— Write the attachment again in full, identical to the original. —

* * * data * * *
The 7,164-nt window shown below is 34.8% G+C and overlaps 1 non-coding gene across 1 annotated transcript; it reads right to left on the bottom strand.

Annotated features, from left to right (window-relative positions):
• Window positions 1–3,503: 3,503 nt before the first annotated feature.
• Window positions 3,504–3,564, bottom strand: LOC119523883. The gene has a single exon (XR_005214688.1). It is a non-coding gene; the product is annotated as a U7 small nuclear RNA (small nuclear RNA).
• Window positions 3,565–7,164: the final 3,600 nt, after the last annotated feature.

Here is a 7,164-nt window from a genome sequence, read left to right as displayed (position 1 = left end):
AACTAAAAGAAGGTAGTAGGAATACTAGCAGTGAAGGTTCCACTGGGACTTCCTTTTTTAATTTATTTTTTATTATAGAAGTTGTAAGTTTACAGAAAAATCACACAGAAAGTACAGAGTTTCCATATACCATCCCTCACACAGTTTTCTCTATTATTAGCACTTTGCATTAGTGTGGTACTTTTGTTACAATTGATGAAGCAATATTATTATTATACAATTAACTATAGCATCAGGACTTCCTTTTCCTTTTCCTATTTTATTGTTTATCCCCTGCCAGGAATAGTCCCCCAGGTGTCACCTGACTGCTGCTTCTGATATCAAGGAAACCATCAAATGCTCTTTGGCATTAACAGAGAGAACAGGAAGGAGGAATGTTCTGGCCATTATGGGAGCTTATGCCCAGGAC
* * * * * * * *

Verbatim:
The 7,164-nt window shown below is 34.8% G+C and overlaps 1 non-coding gene across 1 annotated transcript; it reads right to left on the bottom strand.

Annotated features, from left to right (window-relative positions):
• Window positions 1–3,503: 3,503 nt before the first annotated feature.
• Window positions 3,504–3,564, bottom strand: LOC119523883. The gene has a single exon (XR_005214688.1). It is a non-coding gene; the product is annotated as a U7 small nuclear RNA (small nuclear RNA).
• Window positions 3,565–7,164: the final 3,600 nt, after the last annotated feature.

Here is a 7,164-nt window from a genome sequence, read left to right as displayed (position 1 = left end):
AACTAAAAGAAGGTAGTAGGAATACTAGCAGTGAAGGTTCCACTGGGACTTCCTTTTTTAATTTATTTTTTATTATAGAAGTTGTAAGTTTACAGAAAAATCACACAGAAAGTACAGAGTTTCCATATACCATCCCTCACACAGTTTTCTCTATTATTAGCACTTTGCATTAGTGTGGTACTTTTGTTACAATTGATGAAGCAATATTATTATTATACAATTAACTATAGCATCAGGACTTCCTTTTCCTTTTCCTATTTTATTGTTTATCCCCTGCCAGGAATAGTCCCCCAGGTGTCACCTGACTGCTGCTTCTGATATCAAGGAAACCATCAAATGCTCTTTGGCATTAACAGAGAGAACAGGAAGGAGGAATGTTCTGGCCATTATGGGAGCTTATGCCCAGGAC